Following Saturday nite's heavy snow fall, Sunday morning offered plenty of opportunities to photograph the usual snowy day subjects, including neighbor's dogs in the snow, snow covered trees and my wife shoveling the driveway. (My excuse was: "But honey I am taking pictures and you look so cute with the shovel in your hand".)
Then I tried something that I had tried once before a long time ago and failed: taking pictures of snow crystals.
I quickly learned that the crystals, being transparent and colorless, are best spotted along the upper edge of a mound of snow and against a dark background. It would be pretty difficult to see them by looking directly at the surface of the snow.
These 2 shots are the best ones out of several I took with my Olympus E-500 with a Zuiko 35 mm macro lens at or near its highest magnification of 1:1. The camera was handheld at 1/250 s (f10 and f13 at ISO 400); a tripod would have been too cumbersome. These crystals were about 2 mm across and quite fragile and ephemeral. As I was focusing on one crystal thru the viewfinder, I saw its top break and blow away before I could photograph it.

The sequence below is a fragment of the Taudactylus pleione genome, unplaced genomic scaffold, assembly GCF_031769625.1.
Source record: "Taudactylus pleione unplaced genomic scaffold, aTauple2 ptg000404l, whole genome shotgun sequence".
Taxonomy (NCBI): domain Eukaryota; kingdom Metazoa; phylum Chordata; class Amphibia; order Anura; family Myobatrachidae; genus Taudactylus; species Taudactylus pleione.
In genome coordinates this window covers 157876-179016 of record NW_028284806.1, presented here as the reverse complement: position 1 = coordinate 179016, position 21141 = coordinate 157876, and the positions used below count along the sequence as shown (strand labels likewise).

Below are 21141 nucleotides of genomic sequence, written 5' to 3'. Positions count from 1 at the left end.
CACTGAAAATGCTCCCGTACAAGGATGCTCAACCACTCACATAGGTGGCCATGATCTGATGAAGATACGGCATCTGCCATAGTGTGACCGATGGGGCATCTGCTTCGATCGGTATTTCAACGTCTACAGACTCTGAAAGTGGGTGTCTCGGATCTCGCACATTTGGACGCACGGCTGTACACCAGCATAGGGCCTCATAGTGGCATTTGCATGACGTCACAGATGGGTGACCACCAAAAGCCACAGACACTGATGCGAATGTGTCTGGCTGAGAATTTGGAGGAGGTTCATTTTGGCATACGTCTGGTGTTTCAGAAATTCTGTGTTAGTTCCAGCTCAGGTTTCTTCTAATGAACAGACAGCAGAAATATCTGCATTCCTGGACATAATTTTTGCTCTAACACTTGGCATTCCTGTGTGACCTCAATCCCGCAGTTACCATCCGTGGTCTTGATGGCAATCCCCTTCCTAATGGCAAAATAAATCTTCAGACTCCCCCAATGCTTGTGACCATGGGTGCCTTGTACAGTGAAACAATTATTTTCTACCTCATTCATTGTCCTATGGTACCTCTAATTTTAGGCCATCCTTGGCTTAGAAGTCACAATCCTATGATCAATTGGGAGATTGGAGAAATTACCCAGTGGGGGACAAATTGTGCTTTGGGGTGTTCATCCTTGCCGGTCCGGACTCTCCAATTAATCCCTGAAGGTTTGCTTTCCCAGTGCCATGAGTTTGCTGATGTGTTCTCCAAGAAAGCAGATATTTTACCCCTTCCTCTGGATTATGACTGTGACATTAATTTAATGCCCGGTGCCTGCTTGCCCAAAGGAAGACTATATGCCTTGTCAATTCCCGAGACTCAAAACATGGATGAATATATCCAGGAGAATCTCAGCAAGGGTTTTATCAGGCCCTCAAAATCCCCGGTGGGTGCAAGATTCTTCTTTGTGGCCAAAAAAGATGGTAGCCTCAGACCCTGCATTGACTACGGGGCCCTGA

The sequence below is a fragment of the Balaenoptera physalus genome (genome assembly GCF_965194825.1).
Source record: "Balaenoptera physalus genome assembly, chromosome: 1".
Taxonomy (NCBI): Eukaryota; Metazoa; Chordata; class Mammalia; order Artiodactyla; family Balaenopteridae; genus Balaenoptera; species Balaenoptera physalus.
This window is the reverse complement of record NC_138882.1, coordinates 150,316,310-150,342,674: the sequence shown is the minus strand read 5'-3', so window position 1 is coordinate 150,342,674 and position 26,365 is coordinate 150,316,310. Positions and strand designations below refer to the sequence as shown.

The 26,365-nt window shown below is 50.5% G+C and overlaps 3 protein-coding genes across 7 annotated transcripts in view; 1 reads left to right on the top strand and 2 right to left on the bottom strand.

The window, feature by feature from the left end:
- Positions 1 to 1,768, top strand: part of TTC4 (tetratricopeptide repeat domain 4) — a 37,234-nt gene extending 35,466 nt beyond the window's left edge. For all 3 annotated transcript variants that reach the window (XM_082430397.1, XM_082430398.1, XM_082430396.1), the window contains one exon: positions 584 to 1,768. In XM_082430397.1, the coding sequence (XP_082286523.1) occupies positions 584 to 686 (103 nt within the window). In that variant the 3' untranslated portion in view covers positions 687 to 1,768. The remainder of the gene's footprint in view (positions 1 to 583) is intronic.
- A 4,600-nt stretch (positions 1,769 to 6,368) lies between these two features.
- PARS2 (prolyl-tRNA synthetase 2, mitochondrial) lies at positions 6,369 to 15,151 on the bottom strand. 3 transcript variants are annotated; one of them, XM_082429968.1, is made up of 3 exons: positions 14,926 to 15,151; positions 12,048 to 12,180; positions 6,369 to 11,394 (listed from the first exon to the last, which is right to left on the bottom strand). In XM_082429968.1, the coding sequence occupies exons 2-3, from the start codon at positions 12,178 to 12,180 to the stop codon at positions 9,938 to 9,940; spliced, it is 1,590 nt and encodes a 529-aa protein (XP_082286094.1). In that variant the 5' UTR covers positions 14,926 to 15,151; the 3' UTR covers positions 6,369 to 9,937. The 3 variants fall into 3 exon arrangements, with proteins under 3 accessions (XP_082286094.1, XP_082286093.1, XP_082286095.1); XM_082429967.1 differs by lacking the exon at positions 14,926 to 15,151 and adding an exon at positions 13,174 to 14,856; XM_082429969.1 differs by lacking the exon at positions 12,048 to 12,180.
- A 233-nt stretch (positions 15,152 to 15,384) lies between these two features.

The best crystals are probably present while it's snowing. I suppose one could sit outdoors when it's snowing under a tent-like structure to keep the camera dry and bring snow covered objects under the tent for photography. However, under such conditions there may not be enough light for good photography. Next time it snows I will try again.